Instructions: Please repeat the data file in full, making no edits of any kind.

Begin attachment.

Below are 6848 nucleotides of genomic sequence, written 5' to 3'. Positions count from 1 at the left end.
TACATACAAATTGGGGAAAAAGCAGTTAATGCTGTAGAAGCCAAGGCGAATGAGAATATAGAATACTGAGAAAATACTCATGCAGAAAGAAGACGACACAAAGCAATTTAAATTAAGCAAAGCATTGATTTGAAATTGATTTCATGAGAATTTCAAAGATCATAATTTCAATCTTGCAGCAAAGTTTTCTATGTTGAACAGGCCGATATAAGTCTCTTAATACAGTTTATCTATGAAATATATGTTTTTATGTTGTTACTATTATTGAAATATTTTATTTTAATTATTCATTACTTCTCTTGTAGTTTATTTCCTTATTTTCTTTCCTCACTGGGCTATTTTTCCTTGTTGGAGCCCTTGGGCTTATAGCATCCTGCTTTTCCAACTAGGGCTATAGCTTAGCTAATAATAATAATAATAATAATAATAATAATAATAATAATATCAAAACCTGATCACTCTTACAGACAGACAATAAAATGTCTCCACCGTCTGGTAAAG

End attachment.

Below are 6848 nucleotides of genomic sequence, written 5' to 3'. Positions count from 1 at the left end.
TACATACAAATTGGGGAAAAAGCAGTTAATGCTGTAGAAGCCAAGGCGAATGAGAATATAGAATACTGAGAAAATACTCATGCAGAAAGAAGACGACACAAAGCAATTTAAATTAAGCAAAGCATTGATTTGAAATTGATTTCATGAGAATTTCAAAGATCATAATTTCAATCTTGCAGCAAAGTTTTCTATGTTGAACAGGCCGATATAAGTCTCTTAATACAGTTTATCTATGAAATATATGTTTTTATGTTGTTACTATTATTGAAATATTTTATTTTAATTATTCATTACTTCTCTTGTAGTTTATTTCCTTATTTTCTTTCCTCACTGGGCTATTTTTCCTTGTTGGAGCCCTTGGGCTTATAGCATCCTGCTTTTCCAACTAGGGCTATAGCTTAGCTAATAATAATAATAATAATAATAATAATAATAATAATAATATCAAAACCTGATCACTCTTACAGACAGACAATAAAATGTCTCCACCGTCTGGTAAAG